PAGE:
I found that Yellow noodles actually absorb the flavours more, probably owing to their size. Very slurp-worthy. No wonder the Curry Laksa in West Malaysia are served with both types of noodles for maximum enjoyment. As for the broth, well once you have a taste of good Sarawak Laksa, you’ll understand why some of us are totally addicted. It’s a combination of salty umaminess (from the shrimp paste), sweet (from Coconut milk), sour (lime and tamarind) and of course the spicy note. Absolutely delicious.
I think I have finally done enough combination of Salmon with noodles. What do you think? Which one is your favourite?
Check out the other related posts:
Vietnamese Rice Noodles Salad with Salmon
Smoked Salmon Spaghetti with zucchini and capers
Teriyaki Salmon and Yaki Udon
19 Comments Add yours
Awesome combo…I love both laksa and salmon.I really dislike the fish cakes in the laksa here. I normally told them not to put it. Would be nice if they replace that with salmon…yum.
Oh. I tend to avoid fish cakes too, it does nothing to my palate.
Kelly, I am all for reinventing! Your Sarawak Laksa looks awesome and I will have a bowl 🙂
Oooooo…I love Pink!!! Hmmm…it certainly looks nicer than Sarawak laksa. Most important is it tastes good…never mind the same or not. Mine also not really like the real thing, in fact. But I think I’d stick to mihun…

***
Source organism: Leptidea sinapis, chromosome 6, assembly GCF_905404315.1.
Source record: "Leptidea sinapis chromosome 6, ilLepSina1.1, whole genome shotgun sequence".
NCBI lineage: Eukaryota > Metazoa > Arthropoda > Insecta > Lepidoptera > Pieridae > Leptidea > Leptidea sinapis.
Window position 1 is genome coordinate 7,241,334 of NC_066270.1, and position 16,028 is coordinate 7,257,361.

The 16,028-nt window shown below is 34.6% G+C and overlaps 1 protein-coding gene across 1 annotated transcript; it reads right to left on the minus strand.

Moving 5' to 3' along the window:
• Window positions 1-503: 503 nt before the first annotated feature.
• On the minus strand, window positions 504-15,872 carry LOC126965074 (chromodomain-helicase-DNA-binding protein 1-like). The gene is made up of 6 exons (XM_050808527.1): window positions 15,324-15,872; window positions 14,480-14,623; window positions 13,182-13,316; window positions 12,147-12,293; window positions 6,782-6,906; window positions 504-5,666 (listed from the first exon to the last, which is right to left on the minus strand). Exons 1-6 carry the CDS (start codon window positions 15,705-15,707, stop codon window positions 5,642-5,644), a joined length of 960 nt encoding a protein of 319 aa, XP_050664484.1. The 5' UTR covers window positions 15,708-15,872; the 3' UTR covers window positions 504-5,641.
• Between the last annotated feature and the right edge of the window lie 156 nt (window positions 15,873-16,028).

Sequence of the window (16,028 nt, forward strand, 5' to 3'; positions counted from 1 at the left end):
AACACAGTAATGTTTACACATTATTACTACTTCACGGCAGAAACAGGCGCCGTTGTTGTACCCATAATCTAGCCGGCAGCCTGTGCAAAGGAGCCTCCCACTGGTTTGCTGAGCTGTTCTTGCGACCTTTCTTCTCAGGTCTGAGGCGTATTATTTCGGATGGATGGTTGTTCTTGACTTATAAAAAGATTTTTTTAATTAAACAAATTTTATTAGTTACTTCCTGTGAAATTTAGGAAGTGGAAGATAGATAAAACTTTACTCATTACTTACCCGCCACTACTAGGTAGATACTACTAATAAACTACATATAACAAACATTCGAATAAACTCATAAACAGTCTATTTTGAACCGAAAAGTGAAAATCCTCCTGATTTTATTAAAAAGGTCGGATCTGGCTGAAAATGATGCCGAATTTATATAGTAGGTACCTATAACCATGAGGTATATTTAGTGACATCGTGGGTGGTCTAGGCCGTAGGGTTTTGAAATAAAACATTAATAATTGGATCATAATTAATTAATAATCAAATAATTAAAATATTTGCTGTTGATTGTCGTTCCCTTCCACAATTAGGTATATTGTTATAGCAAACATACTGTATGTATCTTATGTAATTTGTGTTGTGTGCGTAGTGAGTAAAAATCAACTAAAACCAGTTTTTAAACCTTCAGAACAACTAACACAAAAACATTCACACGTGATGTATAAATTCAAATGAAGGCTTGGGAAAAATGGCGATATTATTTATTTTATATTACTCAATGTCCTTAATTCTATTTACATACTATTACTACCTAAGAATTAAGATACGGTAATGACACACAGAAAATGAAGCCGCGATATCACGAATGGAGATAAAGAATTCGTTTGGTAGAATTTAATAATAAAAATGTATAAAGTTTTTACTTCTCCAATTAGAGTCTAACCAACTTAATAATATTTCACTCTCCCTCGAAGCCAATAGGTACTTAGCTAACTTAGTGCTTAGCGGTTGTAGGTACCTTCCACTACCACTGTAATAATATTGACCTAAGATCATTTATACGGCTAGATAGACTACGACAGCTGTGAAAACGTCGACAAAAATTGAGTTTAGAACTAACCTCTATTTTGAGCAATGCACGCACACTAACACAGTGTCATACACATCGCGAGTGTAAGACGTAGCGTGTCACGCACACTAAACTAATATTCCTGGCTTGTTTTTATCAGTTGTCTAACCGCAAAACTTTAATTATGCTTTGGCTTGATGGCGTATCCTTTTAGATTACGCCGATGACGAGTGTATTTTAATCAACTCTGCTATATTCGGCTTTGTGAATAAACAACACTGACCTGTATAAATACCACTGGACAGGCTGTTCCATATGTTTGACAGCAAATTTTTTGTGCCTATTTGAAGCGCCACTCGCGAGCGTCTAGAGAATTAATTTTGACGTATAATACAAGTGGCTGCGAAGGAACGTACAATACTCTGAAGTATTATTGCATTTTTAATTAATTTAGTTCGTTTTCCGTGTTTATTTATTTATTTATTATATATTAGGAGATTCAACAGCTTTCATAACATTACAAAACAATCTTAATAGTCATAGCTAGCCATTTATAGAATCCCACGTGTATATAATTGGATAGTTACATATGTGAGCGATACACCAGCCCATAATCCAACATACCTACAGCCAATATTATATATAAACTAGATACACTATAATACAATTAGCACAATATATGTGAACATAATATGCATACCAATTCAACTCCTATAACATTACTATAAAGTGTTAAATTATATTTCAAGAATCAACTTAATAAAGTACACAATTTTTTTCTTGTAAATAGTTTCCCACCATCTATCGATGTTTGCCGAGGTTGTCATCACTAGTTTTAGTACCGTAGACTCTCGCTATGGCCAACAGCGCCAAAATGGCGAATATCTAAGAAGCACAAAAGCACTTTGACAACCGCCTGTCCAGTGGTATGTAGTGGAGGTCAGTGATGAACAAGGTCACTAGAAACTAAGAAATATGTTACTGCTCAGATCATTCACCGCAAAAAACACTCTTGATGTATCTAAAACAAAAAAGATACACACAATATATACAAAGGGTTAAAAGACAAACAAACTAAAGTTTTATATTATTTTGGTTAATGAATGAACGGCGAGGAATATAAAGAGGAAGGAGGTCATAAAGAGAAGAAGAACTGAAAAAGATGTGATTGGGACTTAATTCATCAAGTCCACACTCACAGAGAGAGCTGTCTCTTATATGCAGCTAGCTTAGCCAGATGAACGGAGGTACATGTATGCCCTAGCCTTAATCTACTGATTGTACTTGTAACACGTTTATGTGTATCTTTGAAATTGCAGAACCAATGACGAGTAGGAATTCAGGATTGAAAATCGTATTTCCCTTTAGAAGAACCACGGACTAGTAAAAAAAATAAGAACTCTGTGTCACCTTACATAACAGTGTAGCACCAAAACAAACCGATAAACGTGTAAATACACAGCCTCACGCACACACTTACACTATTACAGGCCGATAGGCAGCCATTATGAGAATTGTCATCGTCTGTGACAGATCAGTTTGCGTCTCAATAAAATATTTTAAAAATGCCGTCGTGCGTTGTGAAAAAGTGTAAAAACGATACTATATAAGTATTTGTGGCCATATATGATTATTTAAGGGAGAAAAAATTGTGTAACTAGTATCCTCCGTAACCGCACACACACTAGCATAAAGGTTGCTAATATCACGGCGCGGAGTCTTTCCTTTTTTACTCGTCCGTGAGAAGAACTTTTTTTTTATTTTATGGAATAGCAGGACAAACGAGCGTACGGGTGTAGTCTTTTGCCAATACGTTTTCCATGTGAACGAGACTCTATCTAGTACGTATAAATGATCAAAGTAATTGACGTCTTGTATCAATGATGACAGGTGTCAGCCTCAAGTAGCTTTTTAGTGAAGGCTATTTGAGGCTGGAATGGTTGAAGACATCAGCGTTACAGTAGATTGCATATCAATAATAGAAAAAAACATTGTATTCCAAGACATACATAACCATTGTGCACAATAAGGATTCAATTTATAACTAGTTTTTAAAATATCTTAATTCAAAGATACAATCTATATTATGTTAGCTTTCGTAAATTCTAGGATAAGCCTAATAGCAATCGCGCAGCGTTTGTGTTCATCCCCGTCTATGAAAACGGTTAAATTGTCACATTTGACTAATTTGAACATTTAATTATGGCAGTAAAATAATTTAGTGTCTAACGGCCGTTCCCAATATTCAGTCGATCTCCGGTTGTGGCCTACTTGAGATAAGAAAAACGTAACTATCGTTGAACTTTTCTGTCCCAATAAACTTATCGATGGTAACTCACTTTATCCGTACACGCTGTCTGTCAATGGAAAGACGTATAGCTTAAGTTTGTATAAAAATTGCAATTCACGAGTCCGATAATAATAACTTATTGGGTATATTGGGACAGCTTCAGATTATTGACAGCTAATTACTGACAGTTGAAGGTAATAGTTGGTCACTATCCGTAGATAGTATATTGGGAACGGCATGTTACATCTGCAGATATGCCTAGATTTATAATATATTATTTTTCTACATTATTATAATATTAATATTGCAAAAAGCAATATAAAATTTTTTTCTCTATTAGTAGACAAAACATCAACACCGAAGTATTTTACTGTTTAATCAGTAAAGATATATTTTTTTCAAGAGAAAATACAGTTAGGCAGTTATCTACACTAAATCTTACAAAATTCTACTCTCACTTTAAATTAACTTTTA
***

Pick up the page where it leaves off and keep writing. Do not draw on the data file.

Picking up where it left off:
I like it with Mihun, though it’s a different experience with yellow mee. I like all types of noodles anyway!
i’ve never had sarawak laksa with salmon, of coz, but now that you’ve created this recipe, i’d like to! 😀 this might actually be the most tempting one, for me, of the four that you created 😀
Yay! I guess it’s because it’s local? Hehe
I think your Sarawak laksa would do very well in restaurants over here, almost like a fusion dish right?
Yeah can probably serve it at places like Alexis and mark up to RM20!
i bought laksa paste back from Sibu! 😀
gonna cook it anytime soon! i prolly will copy yours, add in some premium ingredients 😀
i MAD LOVE Sarawak Laksa!
Yeah saw you having the laksa the other day. Happy cooking!
It’s 7am, but I’m already dreaming of what I’d like for dinner… Sarawak Laksa!
Not breakfast? Or lunch? Hehe
Oh yum! That salmon looks nicely cooked! And you can’t go wrong with a great bowl of steaming hot noodles!
It’s actually quite interesting, I think the Australian media have become a lot more Asia-centric in the last 6 months and are beginning to focus on covering major events in China, Malaysia, Singapore lately which is quite interesting, especially even for those commercial channels like 7, 9, and 10!
This election is way too controversial, probably good for ratings for these channels.
i love the colours in the dish too! and i think cooking salmon with the spice in the laksa will be totally awesome!
Yes I was deciding between poaching the Salmon in the broth and just pan frying it plain. I thought maybe if I pan fried it I can get a bit of a caramelisation which will look really good too. I also wanted that crispy skin. Hehe.